L&S Academic Planning: New Majors, Certificates, and Formally Transcripted Options
New program development in L&S falls under the purview of the Academic Planning Council. The approval process involves several levels of governance: department, college, campus, and (for new majors and degree programs), the UW System. Key contacts and links are provided below.
GuidelinesThe University Academic Planning Council (UAPC) has outlined procedures for approval of new academic programs, including new undergraduate majors, undergraduate or graduate degree programs, transcripted options within existing programs, or certificates. Please see links below for UAPC policy and templates that should be used for proposals submitted.
- New major or degree program (UAPC)
- New certificate program, including Graduate Capstone and Post-Baccalaureate Programs (UAPC)
- Transcripted Options within existing major or degree programs: Policy on Named Options within Academic Majors
(Don't know the difference between a "track" and an "option"? See "Options and Tracks" in the document, Increasing Curricular Flexibility in L&S )
Timeline for ApprovalSeveral factors influence the time required for new programs to be approved and implemented. Faculty planning new programs should understand that under no circumstances will any credential be awarded retroactively, nor may students be admitted to programs that do not exist.
Consultation. Review at all governance levels focuses on service to students, procedures for ensuring that student learning outcomes are articulated and effectively assessed, and - beyond academic matters - cost implications for offering the program. As noted above, in keeping with UW-Madison's consultative governance process, L&S shares widely proposals that may have implications for units other than the proposing department, or that affect units outside the college. The process of consultation can be a time consuming, and may take several weeks. To the extent that it is possible to do so, faculty preparing proposals should anticipate this step and consult peers and partners across campus during planning to ensure that consultation beyond the department or program goes smoothly. Collegial consultation during the planning process is extremely useful.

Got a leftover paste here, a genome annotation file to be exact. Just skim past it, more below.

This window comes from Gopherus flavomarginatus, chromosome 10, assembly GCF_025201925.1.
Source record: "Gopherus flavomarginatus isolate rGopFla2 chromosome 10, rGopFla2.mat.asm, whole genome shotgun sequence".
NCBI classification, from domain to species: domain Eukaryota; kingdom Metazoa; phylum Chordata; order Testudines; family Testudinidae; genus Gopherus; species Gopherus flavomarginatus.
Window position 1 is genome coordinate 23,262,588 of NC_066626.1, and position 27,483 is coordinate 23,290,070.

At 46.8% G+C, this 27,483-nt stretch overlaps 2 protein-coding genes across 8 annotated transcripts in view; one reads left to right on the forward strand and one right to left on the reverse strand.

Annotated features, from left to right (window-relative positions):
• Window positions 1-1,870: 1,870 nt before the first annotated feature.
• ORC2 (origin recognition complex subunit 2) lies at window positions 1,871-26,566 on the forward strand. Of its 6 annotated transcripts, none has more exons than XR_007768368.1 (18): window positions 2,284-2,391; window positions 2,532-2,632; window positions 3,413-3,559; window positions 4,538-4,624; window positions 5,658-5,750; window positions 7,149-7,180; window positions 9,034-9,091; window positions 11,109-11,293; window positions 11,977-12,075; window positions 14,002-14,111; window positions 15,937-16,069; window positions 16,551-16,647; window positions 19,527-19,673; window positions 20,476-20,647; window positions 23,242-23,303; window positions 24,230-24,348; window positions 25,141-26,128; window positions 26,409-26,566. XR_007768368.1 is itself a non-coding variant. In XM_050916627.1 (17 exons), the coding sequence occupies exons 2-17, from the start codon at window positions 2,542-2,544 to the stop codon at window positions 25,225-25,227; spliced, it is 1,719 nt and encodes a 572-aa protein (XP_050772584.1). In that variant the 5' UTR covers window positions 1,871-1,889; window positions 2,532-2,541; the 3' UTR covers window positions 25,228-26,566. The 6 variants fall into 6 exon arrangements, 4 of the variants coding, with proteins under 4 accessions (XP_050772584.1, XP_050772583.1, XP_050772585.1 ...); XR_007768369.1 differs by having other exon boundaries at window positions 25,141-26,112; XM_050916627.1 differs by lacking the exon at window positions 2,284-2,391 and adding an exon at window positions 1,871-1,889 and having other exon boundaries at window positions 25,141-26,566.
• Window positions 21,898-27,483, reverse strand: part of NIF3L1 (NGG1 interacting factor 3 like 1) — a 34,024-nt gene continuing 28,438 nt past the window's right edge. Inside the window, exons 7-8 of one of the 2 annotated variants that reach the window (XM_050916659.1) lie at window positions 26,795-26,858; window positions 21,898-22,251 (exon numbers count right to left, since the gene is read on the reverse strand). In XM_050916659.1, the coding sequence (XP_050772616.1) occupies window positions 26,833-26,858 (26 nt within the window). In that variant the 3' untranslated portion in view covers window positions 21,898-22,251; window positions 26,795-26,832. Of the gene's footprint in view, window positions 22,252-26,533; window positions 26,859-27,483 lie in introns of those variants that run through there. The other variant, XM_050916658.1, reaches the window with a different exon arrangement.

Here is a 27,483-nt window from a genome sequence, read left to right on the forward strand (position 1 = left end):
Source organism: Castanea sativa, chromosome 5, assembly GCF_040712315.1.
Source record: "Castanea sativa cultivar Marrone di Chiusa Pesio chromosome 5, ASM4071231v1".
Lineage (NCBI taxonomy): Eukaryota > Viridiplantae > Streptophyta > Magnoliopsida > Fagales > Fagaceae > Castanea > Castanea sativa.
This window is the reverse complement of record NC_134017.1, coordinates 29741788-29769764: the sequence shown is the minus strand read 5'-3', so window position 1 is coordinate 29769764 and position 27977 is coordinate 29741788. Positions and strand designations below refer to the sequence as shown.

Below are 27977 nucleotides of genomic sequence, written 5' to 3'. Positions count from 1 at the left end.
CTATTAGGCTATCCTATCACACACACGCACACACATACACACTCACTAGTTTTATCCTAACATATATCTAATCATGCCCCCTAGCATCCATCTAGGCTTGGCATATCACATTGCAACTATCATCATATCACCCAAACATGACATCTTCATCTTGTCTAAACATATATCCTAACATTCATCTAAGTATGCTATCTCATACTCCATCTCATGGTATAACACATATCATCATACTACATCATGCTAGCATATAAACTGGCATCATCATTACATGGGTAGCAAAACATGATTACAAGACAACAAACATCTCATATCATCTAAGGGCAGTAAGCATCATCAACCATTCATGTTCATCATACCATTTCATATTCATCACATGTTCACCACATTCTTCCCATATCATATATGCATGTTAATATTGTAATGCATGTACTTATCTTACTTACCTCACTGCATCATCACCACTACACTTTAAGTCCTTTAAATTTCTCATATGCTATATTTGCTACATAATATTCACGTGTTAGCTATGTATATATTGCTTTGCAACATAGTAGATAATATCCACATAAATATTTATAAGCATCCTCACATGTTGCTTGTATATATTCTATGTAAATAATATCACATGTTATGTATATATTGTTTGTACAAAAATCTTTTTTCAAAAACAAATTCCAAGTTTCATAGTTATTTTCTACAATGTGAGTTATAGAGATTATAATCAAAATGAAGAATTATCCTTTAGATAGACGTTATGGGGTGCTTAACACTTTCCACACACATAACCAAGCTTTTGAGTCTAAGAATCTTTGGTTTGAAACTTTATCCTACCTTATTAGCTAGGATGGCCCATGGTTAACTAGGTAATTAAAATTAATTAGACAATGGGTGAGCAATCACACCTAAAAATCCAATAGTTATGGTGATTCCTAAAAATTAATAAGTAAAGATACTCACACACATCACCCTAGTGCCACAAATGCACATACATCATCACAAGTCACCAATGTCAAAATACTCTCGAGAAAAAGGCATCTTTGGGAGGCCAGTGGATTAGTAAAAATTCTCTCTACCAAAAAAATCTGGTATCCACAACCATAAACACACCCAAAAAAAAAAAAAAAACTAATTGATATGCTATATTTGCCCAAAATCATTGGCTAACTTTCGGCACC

Governance. The process for approving new programs involves several layers of approval. All new programs (degree, major, certificate program, or option), after first being approved by the sponsoring faculty (e.g., the department curriculum committee), must be approved by the Dean and the L&S Academic Planning Council. If the proposal concerns a graduate program, it must also be approved by the Graduate Faculty Executive Committee. The next step is approval by the University Academic Planning Council. For certificate programs and options, this is the final stage of approval, and the next step is to proceed to implementation. (In general, requests to create new certificates or options can be approved within one semester, but - as noted below - implementation is usually delayed until the next appropriate Fall term.) Proposals for new majors or degree programs involve a two-step process ("Notice of Intent to Plan" and "Request for Permission to Implement") involving all of these stages, as well as approval by the UW System Administration and the Board of Regents. Only after approval by the Board of Regents may the plan for a new major or degree program proceed to implementation.
Program Review. Since the regular review of academic programs provides important context for and evidence of a unit's capacity to administer programs and serve students well, UAPC policy holds that requests to create new academic programs or to change existing academic programs or structures will only be considered if the sponsoring unit is current with respect to academic program review. Requests to create new programs will be delayed if a sponsoring unit has not completed a review within the ten years prior to submitting a request for change. (See section J of the UW-Madison Program Review Guidelines.)
Fall Term. In light of the cycle of academic life, it is customary to plan implementation of new programs for the first Fall term for which students have not yet begun enrolling. Because proposals for new majors and degrees require additional approvals that usually require an additional semester or two, and there are two cycles of approval, requests to create new majors or degree programs can take two or more years to move proposals to implementation.